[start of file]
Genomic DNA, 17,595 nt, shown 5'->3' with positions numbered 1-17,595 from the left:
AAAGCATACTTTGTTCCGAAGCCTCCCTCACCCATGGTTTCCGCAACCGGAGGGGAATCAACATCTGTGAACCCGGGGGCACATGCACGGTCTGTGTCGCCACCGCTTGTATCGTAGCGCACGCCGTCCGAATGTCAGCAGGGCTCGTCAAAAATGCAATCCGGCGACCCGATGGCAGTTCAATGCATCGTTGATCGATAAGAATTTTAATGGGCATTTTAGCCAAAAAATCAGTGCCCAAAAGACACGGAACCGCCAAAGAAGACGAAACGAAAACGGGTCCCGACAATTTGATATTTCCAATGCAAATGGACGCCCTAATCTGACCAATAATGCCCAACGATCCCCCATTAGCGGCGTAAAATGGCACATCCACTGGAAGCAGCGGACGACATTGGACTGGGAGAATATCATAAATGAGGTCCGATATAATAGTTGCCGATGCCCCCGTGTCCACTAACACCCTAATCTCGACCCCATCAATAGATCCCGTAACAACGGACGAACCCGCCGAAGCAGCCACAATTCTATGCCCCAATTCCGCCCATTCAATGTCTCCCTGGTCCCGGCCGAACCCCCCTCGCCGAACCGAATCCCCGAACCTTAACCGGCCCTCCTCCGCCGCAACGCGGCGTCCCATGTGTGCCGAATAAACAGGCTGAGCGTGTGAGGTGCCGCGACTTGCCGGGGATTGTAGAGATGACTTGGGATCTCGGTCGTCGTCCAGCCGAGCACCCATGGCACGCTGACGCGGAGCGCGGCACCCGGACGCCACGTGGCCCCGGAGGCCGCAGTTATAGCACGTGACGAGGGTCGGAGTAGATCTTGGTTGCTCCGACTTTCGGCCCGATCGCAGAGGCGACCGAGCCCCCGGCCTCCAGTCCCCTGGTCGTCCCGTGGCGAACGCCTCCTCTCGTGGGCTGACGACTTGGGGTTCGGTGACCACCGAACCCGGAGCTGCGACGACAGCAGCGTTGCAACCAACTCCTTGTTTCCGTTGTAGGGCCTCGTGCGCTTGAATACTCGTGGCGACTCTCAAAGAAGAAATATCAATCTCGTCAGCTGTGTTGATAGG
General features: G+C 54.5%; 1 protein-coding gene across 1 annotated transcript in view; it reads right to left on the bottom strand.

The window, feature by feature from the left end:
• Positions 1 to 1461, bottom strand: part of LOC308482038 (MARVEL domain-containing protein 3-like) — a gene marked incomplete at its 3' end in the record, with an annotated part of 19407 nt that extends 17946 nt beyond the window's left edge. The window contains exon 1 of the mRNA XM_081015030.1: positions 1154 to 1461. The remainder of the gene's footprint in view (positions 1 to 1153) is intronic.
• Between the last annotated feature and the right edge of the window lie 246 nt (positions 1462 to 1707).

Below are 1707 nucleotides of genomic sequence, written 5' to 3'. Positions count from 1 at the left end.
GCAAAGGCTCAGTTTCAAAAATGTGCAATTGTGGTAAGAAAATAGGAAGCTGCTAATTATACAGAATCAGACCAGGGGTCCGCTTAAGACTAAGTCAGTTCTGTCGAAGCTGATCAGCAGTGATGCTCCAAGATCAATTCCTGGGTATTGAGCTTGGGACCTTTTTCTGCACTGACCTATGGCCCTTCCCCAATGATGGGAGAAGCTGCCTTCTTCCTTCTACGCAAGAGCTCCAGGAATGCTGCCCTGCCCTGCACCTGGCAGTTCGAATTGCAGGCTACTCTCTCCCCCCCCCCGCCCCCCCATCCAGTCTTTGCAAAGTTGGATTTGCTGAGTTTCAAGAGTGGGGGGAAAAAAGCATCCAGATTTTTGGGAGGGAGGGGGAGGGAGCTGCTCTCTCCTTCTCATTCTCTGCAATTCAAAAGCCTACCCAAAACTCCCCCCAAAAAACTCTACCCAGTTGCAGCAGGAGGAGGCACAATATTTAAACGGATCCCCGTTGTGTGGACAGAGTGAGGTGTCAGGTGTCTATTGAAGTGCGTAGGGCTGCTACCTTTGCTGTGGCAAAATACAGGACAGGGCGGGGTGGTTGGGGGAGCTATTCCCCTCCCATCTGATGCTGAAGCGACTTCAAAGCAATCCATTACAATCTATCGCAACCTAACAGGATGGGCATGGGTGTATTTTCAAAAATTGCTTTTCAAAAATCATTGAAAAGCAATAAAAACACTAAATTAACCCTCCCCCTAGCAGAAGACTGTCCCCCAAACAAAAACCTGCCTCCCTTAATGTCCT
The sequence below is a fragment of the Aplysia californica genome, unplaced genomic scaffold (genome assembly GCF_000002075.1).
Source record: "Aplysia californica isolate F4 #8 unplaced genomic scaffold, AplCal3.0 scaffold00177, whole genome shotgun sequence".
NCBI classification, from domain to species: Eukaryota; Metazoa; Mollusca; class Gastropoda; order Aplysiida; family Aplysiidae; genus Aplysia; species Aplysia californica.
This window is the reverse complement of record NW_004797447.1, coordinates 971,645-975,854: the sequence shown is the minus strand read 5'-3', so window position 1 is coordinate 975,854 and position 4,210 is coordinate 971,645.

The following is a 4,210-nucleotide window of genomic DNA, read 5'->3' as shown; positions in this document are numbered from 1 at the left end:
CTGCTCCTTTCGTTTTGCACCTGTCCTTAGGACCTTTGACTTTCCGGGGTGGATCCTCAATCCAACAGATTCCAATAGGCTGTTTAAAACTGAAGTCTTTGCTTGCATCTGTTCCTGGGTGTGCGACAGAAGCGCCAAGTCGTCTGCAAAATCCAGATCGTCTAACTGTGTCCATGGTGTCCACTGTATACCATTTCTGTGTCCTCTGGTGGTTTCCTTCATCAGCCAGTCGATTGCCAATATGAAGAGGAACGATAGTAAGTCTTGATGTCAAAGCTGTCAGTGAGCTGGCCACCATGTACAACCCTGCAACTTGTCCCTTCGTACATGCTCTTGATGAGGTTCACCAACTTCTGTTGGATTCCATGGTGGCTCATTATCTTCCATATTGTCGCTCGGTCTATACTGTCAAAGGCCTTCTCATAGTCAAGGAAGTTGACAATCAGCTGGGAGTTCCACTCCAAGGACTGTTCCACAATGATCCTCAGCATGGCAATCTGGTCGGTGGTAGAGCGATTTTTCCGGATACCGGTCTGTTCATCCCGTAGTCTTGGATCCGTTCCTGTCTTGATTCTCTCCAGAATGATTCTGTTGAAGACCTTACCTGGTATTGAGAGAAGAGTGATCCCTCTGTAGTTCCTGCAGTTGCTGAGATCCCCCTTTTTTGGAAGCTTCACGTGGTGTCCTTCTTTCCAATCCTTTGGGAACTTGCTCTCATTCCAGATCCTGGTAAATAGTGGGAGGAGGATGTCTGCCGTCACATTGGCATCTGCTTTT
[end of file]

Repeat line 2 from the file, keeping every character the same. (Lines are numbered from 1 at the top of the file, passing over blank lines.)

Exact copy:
AAAGCATACTTTGTTCCGAAGCCTCCCTCACCCATGGTTTCCGCAACCGGAGGGGAATCAACATCTGTGAACCCGGGGGCACATGCACGGTCTGTGTCGCCACCGCTTGTATCGTAGCGCACGCCGTCCGAATGTCAGCAGGGCTCGTCAAAAATGCAATCCGGCGACCCGATGGCAGTTCAATGCATCGTTGATCGATAAGAATTTTAATGGGCATTTTAGCCAAAAAATCAGTGCCCAAAAGACACGGAACCGCCAAAGAAGACGAAACGAAAACGGGTCCCGACAATTTGATATTTCCAATGCAAATGGACGCCCTAATCTGACCAATAATGCCCAACGATCCCCCATTAGCGGCGTAAAATGGCACATCCACTGGAAGCAGCGGACGACATTGGACTGGGAGAATATCATAAATGAGGTCCGATATAATAGTTGCCGATGCCCCCGTGTCCACTAACACCCTAATCTCGACCCCATCAATAGATCCCGTAACAACGGACGAACCCGCCGAAGCAGCCACAATTCTATGCCCCAATTCCGCCCATTCAATGTCTCCCTGGTCCCGGCCGAACCCCCCTCGCCGAACCGAATCCCCGAACCTTAACCGGCCCTCCTCCGCCGCAACGCGGCGTCCCATGTGTGCCGAATAAACAGGCTGAGCGTGTGAGGTGCCGCGACTTGCCGGGGATTGTAGAGATGACTTGGGATCTCGGTCGTCGTCCAGCCGAGCACCCATGGCACGCTGACGCGGAGCGCGGCACCCGGACGCCACGTGGCCCCGGAGGCCGCAGTTATAGCACGTGACGAGGGTCGGAGTAGATCTTGGTTGCTCCGACTTTCGGCCCGATCGCAGAGGCGACCGAGCCCCCGGCCTCCAGTCCCCTGGTCGTCCCGTGGCGAACGCCTCCTCTCGTGGGCTGACGACTTGGGGTTCGGTGACCACCGAACCCGGAGCTGCGACGACAGCAGCGTTGCAACCAACTCCTTGTTTCCGTTGTAGGGCCTCGTGCGCTTGAATACTCGTGGCGACTCTCAAAGAAGAAATATCAATCTCGTCAGCTGTGTTGATAGG